Transport for London has awarded IBM the contract to run its congestion charge scheme.
The company won the deal from Capita, which has managed the scheme since it was introduced in 2002, at the end of a competitive tendering process in which Thales Alliance also took part.
IBM will take over the role, including the relevant technology and customer contact channels, from November 2009. At the same time it will take control of the Low Emission Zone scheme, due to be launched in February 2008.
NCP Services, IBM's consortium partner, will be responsible for the scheme's enforcement. The contract will run for five years with an option to extend for another five.
A spokesperson for Transport for London (TfL) told GC News on 25 October 2007 that Capita convinced the organisation it could meet its operational and technical requirements while providing the best value.
"We're looking to take the congestion charge scheme further to make it more flexible, going into areas like automatic payment and people having accounts, and IBM put forward an economically advantageous bid," the spokesperson said.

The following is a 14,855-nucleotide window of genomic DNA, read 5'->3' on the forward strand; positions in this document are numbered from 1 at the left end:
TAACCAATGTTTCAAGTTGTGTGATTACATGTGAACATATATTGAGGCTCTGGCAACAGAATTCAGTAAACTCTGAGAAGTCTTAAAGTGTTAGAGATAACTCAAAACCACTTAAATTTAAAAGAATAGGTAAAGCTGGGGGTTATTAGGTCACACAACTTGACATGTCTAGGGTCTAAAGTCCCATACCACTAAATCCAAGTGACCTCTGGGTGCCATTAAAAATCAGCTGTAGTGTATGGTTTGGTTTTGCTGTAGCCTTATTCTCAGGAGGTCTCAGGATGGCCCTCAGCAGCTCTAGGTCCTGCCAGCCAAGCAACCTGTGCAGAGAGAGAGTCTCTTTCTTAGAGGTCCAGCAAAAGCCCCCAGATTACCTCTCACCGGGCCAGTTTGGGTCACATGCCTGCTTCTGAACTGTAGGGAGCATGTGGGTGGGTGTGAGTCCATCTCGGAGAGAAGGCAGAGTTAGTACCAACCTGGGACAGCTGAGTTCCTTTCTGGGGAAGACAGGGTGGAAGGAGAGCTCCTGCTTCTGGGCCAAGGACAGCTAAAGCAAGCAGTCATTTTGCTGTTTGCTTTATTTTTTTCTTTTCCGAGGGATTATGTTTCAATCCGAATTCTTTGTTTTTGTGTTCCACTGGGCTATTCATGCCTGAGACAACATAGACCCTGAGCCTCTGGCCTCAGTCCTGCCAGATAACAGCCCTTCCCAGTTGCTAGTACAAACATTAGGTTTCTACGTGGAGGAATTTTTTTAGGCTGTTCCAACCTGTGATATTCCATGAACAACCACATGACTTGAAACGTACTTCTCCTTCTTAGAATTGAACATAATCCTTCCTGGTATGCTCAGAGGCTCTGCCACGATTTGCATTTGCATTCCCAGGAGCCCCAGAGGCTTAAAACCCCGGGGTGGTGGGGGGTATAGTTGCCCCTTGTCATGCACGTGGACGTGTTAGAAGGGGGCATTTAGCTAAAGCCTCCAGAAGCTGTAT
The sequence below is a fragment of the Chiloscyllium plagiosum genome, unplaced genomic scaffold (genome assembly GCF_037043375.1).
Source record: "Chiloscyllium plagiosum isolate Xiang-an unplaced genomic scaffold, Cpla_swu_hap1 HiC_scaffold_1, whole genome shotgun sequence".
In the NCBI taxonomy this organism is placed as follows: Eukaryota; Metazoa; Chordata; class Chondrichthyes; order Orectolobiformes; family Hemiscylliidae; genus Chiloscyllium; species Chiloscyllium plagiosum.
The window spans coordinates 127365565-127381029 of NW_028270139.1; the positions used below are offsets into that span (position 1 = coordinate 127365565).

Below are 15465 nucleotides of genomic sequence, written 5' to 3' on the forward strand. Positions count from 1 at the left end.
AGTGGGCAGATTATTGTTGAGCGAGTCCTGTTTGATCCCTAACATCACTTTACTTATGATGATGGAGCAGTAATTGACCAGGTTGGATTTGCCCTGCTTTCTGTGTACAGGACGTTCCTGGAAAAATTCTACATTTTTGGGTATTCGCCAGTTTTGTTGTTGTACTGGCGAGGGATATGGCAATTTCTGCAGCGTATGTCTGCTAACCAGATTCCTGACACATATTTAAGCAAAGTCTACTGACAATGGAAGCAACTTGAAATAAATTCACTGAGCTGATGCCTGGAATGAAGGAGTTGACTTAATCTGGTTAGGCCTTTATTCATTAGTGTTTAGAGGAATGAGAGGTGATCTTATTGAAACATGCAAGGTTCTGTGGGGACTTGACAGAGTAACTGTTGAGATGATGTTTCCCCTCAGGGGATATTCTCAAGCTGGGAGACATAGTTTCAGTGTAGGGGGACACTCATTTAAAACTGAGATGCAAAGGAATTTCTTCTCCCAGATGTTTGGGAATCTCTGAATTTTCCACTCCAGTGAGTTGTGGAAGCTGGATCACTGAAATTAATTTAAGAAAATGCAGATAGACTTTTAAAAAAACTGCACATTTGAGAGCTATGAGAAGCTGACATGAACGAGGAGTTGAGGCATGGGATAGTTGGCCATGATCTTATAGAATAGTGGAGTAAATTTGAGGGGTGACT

According to the latest figures from TfL, the congestion charge has reduced traffic levels within the zone by 21 per cent from before its introduction, and generated provisional net revenues of £123m in 2006-07 for spending on improvements in London's transport network.
The Low Emission Zone scheme will be used in an effort to control air quality standards throughout Greater London, utilising technology such as automatic number plate recognition to monitor emissions from commercial vehicles.
The spokesperson said that, although Capita will be responsible for launching the scheme after losing the contract, TfL is confident that the "excellent working relationship" between the two will continue.
This article was originally published at Kablenet.
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